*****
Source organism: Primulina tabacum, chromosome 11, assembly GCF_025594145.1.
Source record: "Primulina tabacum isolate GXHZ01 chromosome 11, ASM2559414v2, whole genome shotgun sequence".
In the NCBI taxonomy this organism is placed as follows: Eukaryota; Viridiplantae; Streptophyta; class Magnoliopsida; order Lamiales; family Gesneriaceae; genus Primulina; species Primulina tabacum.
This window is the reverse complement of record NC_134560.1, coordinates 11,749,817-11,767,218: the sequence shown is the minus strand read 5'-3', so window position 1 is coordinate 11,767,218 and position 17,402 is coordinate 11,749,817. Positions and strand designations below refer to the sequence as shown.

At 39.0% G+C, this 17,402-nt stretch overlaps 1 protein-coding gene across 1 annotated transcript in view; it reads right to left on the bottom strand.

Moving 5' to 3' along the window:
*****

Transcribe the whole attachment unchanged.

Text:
Source organism: Primulina tabacum, chromosome 11, assembly GCF_025594145.1.
Source record: "Primulina tabacum isolate GXHZ01 chromosome 11, ASM2559414v2, whole genome shotgun sequence".
In the NCBI taxonomy this organism is placed as follows: Eukaryota; Viridiplantae; Streptophyta; class Magnoliopsida; order Lamiales; family Gesneriaceae; genus Primulina; species Primulina tabacum.
This window is the reverse complement of record NC_134560.1, coordinates 11,749,817-11,767,218: the sequence shown is the minus strand read 5'-3', so window position 1 is coordinate 11,767,218 and position 17,402 is coordinate 11,749,817. Positions and strand designations below refer to the sequence as shown.

At 39.0% G+C, this 17,402-nt stretch overlaps 1 protein-coding gene across 1 annotated transcript in view; it reads right to left on the bottom strand.

Moving 5' to 3' along the window: